PHECC Cardiac First Response – Advanced


Do you know what to do in an emergency situation? A Cardiac First Responder Advanced Level is a person trained in cardiopulmonary resuscitation and in the use of an automated external defibrillator (AED) who can respond to someone who has suddenly collapsed.

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Entry to the CFR Advanced level is aimed at persons who may be working in the emergency medical services, fire and rescue services or a healthcare professional working in healthcare facilities or in the community. In addition to responding to patients in the course of their duties responders can provide lifesaving skills in their homes and communities.

In addition to the competencies taught at CFR Community level, the Advanced level course teaches the airway management: suctioning, use of an oropharyngeal airway (OPA), supraglottic airway (SGA) uncuffed devices, bag valve mask (BVM), pulse checks, roles in team resuscitation and oxygen administration. If there is a concern about maintaining competency in all the required CFR Advanced level skills (in particular BVM use),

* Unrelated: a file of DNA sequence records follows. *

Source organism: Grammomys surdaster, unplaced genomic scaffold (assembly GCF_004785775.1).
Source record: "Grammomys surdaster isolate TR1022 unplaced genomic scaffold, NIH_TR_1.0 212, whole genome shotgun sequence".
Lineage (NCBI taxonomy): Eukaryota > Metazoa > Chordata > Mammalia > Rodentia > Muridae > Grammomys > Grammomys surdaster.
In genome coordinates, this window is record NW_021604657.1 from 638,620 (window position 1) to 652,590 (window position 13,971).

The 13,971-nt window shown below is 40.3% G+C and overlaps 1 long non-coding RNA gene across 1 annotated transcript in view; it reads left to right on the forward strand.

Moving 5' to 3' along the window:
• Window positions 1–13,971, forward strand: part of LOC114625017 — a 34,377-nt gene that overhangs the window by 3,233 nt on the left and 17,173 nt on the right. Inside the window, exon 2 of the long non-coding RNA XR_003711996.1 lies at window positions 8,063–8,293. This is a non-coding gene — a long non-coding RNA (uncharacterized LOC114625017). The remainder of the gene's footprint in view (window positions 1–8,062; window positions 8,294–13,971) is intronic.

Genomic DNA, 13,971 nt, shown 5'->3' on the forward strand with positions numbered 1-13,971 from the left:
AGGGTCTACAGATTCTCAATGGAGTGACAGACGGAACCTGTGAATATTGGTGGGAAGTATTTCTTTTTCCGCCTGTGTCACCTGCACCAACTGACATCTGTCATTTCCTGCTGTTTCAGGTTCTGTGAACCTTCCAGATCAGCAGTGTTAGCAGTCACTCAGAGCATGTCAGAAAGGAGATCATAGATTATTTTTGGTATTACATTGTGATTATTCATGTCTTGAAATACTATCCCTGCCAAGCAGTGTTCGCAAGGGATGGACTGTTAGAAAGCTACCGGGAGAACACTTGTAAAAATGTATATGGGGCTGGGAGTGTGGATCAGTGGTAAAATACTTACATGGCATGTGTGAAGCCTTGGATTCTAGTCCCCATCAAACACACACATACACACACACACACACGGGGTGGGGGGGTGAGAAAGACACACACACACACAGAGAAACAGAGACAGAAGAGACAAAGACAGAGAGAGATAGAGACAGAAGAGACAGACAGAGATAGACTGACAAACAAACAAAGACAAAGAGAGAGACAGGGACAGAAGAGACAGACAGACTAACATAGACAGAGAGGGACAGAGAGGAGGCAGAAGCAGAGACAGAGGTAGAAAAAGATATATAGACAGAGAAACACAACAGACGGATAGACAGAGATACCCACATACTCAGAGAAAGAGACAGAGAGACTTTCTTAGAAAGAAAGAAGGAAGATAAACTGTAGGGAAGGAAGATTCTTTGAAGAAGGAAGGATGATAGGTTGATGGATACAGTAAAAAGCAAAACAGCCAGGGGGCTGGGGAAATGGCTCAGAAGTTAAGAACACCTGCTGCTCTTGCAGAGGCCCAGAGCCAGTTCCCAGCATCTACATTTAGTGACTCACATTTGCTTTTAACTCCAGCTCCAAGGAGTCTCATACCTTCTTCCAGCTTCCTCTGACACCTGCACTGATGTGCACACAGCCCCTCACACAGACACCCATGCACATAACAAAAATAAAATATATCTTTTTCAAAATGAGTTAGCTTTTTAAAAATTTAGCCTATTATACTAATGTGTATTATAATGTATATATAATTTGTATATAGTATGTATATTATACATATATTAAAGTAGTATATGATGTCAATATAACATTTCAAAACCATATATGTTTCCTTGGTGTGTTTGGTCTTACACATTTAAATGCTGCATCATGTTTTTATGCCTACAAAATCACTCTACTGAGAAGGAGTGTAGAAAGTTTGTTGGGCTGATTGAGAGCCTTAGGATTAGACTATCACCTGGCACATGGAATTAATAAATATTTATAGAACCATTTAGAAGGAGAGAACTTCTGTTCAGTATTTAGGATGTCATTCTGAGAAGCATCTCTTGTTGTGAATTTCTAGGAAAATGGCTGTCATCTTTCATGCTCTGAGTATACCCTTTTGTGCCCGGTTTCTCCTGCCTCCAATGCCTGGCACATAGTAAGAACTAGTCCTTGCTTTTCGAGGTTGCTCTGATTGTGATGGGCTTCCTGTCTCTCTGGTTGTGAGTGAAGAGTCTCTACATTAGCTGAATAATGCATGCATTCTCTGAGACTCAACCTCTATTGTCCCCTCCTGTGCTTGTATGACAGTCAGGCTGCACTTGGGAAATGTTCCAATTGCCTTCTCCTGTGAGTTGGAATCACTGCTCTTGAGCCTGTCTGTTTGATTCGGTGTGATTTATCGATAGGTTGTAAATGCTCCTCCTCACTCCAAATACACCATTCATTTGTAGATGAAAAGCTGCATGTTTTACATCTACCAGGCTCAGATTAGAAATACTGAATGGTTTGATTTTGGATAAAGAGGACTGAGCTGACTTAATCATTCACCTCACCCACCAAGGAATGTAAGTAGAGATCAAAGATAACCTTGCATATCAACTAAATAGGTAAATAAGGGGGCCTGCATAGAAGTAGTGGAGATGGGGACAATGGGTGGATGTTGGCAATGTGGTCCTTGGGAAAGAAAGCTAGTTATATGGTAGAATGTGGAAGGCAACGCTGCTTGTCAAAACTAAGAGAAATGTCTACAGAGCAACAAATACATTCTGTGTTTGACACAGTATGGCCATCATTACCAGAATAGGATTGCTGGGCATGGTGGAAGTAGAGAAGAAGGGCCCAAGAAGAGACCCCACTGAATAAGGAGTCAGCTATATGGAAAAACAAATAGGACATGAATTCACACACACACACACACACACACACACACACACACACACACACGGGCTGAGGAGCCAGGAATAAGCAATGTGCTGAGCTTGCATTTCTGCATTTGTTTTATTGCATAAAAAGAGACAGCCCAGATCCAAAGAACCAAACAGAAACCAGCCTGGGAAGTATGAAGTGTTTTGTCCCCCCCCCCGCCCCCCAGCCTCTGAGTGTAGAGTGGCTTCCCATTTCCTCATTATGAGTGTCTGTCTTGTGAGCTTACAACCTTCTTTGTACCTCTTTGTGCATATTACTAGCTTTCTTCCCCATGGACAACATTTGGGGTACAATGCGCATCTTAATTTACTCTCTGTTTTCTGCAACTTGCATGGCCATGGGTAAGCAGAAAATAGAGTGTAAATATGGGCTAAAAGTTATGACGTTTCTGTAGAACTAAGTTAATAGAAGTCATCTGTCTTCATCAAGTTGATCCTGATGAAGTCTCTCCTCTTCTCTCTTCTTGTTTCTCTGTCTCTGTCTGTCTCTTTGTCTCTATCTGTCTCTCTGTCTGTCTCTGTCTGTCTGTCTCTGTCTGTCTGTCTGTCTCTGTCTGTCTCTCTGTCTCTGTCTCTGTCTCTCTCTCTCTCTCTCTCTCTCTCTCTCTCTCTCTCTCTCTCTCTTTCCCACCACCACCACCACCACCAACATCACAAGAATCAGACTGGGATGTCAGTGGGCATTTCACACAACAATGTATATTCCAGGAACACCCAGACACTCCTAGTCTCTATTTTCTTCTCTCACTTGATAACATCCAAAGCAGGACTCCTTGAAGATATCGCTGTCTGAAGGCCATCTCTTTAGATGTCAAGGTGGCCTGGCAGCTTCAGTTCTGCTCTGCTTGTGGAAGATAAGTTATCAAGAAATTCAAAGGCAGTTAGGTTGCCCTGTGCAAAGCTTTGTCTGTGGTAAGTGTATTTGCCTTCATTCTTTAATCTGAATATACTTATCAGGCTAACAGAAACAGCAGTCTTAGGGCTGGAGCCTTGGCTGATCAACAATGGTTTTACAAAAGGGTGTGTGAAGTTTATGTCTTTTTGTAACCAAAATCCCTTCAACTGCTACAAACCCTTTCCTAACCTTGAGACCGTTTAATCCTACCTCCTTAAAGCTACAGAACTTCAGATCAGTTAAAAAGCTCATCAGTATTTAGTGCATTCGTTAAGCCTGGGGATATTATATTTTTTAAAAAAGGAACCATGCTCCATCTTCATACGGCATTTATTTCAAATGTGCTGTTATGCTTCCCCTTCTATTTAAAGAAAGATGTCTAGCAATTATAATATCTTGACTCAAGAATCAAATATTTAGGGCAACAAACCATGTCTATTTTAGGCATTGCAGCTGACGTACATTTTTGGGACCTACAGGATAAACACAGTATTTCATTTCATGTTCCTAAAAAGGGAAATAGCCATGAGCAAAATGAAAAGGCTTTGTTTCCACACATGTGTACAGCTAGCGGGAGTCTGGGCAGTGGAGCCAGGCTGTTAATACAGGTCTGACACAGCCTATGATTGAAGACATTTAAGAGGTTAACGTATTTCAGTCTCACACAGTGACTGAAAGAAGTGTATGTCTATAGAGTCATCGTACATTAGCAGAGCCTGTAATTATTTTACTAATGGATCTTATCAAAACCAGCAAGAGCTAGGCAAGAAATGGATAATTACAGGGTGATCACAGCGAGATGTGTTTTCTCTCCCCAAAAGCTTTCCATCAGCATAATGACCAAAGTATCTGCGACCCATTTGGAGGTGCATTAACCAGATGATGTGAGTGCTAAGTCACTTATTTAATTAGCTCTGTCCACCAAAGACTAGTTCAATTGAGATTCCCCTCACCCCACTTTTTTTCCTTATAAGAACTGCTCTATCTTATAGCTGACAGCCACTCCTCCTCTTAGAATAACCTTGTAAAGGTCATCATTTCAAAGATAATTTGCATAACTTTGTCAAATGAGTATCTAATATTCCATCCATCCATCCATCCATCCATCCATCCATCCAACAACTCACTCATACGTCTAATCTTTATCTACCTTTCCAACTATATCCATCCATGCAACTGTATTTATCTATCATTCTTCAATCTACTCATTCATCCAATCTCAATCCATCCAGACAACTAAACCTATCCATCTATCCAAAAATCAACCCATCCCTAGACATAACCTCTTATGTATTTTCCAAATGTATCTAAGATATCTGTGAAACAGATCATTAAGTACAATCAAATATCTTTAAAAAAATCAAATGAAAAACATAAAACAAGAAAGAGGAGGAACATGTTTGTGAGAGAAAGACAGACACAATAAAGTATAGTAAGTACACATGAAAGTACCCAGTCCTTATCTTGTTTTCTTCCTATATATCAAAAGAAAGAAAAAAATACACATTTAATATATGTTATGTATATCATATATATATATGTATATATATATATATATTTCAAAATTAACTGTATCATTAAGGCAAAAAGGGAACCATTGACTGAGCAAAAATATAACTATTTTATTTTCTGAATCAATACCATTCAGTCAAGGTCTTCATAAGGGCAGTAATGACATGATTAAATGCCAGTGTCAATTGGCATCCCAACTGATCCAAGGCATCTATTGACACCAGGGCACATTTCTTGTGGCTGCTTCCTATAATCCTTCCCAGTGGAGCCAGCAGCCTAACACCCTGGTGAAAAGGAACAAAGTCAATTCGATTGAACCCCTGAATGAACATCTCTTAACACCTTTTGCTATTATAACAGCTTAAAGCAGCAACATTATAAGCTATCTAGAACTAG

Successful completion of the CFR Advanced standard leads to a PHECC award from The Cpl Institute, a PHECC Approved Training Institution (ATI). This award ensures that the responder has fulfilled the educational and training requirements as prescribed by PHECC, thereby possessing the knowledge, skills and professionalism in line with the expectations of the public and the profession. It is recommended that the cardiac first responder ensure their ongoing competency by participation in annual refresher training and certification every two years.

Learning Outcomes:

Learning Outcomes for Cardiac First Response – Advanced Level

The CFR Advanced standard is the expected competency of the student upon completion of a recognised course. A person, at the end of a recognised CFR Advanced course, will be able to:

  1. Recognise the signs of a life threatening emergency
  2. Respond in an effective, safe and appropriate manner, to a life threatening emergency, utilising basic life support skills including airway and ventilation management.
  3. Retrieve and appropriately use, if required, an automated external defibrillator during a cardiac arrest.
  4. Report and Record their actions and interventions appropriately and handover to emergency medical service

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